“We’ll frolic and play the Eskimo way, just walking in a winter wonderland.” We hear the same lyrics every holiday season. “Winter Wonderland” is played almost on repeat through Christmas. It’s a fun idea: taking a stroll through a snowy landscape; but how often do we actually do it? Here’s your chance! Franklin Falls trail offers a short winter hike near Seattle. And it’s truly a winter wonderland!

Franklin Falls Trail

Franklin Falls trail is about an hour outside of Seattle near Snoqualmie Pass. Take I-90 east to exit 47 (Asahel Curtis/Denny Creek). At the top of the exit turn left. You’ll hit a T in the road; turn right. Take the first left (you’ll see signs to Denny Creek Campground). Stay on this road for about 2.5 miles. Take another left after the campground (again you’ll see signs pointing you in the right direction). The Franklin Falls trailhead is right there and it’s well-marked. Just be warned, the parking lot is tiny and a Northwest Forest Pass is required.

The hike to Franklin Falls is easy. In fact, it feels more like a stroll than a hike. It’s a two-mile round-trip adventure with a 400′ elevation gain. In other words, it’s great for all ages and skill levels. You can make the hike to Franklin Falls year-round but it’s especially fun in the winter.

Franklin Falls Trail

My dad and I recently took the trip to Franklin Falls in early December. It hadn’t snowed for a few days, so the trail was well-traveled and easy to see (although it was covered in snow and ice). The Franklin Falls trail takes you along the South Fork Snoqualmie River, so there are several areas to dart off the trail and breathe in the stunning sights. The peaks and trees around you are covered with snow, and so are the boulders in the river. In certain spots, looking downstream is a jaw-dropping experience.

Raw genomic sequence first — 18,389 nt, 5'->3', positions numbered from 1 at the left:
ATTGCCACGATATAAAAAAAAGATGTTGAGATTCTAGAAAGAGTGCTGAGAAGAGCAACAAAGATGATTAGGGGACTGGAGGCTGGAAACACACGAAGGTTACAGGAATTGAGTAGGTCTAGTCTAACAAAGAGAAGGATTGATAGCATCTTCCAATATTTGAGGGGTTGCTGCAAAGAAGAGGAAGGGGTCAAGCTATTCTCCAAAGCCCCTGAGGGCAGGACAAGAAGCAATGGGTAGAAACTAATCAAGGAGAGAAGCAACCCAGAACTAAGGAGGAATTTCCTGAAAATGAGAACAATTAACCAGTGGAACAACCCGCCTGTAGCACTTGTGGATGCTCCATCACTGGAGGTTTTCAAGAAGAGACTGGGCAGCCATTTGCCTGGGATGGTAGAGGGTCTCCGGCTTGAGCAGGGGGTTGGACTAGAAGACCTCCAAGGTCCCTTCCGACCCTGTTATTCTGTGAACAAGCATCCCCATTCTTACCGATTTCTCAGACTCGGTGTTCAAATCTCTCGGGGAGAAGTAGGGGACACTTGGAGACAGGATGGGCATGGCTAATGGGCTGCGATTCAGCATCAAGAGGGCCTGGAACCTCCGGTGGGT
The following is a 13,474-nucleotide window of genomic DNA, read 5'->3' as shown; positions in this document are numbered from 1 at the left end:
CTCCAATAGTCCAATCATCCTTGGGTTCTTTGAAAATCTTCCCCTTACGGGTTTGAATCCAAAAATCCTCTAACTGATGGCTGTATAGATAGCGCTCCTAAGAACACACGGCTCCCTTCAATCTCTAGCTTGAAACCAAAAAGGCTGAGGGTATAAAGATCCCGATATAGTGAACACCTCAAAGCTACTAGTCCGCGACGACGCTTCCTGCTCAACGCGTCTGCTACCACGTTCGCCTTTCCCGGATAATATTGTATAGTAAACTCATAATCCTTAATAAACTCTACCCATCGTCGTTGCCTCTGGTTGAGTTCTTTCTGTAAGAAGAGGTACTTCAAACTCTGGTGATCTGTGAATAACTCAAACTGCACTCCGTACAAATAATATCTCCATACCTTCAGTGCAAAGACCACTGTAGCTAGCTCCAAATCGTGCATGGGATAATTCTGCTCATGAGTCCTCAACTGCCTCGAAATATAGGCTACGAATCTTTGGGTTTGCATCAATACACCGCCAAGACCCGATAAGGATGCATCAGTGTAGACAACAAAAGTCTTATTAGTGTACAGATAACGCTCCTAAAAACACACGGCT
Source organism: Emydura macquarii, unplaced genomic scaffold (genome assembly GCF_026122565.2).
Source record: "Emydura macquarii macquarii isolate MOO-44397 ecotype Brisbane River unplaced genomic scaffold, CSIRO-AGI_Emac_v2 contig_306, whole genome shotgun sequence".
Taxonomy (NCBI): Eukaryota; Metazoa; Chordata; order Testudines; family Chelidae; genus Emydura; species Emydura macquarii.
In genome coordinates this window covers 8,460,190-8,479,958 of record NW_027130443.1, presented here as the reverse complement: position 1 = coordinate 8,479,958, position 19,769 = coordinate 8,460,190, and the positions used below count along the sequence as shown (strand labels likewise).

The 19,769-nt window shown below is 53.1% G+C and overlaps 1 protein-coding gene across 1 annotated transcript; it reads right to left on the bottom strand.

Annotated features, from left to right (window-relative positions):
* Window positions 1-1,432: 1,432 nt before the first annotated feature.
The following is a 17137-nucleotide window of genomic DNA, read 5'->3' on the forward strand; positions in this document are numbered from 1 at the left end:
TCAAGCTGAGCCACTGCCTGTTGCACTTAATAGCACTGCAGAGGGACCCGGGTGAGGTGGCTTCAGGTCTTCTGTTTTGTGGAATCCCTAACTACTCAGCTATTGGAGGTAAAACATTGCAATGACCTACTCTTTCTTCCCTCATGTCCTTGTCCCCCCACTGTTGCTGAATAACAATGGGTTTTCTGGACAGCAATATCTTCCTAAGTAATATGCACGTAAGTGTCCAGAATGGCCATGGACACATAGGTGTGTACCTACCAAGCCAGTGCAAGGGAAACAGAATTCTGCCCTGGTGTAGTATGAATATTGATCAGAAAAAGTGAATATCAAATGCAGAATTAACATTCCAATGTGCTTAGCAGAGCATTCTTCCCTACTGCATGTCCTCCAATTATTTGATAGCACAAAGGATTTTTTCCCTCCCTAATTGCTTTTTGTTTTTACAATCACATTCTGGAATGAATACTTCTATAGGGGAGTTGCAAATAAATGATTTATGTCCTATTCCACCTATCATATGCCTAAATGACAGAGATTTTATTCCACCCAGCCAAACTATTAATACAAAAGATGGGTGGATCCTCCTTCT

Franklin Falls

Nothing compares to the sight of Franklin Falls in the winter. The three-tier waterfall drops 135-feet altogether, but you can only see the final drop (70-feet) from the trail. The waterfall is large enough that water sprays everywhere, which causes icicles to form around it in freezing temperatures. In fact, we couldn’t even finish the trail to Franklin Falls (you can get much closer when it’s warm) because a thick layer of ice formed on path. If you’re willing to get your butt a little wet, you can shimmy and slide down the side hills to get a better view.

NOTE: Franklin Falls is located between the two I-90 viaducts near Snoqualmie Pass. The freeway literally goes right next to/over the waterfall. That was the biggest surprise to me. I’ve driven across the pass hundreds of times, and I never knew there was such an incredible scene below me.

Franklin Falls | Winter Snow

It doesn’t always snow in Seattle, but winter fun is never far away. That’s one of the perks of living in the Northwest. In just an hour, you can find yourself in a winter wonderland. I’m sure there are other great cold weather hikes in the area, but I can’t imagine an easier stroll with a better payoff than Franklin Falls. Don’t miss this fun winter adventure!

Have you ever hiked to Franklin Falls in the winter? How was your experience? We’d love to hear all about it! Please leave a comment below or connect with us on Twitter, Facebook, and Instagram. Don’t forget to also check out Seattle Bloggers for more great places to visit around the Emerald City!

If you’re looking for other winter adventures near Seattle, be sure to check out these other winter hikes: Talapus Lake, Keekwulee Falls, and Heather Lake. Or scope out the snowshoeing at Gold Creek Pond, Keechelus Lake, Wenatchee Crest, Mount Baker, Mount Rainier, and even Crater Lake in Oregon.

Franklin Falls | Tim Lewis Dan Lewis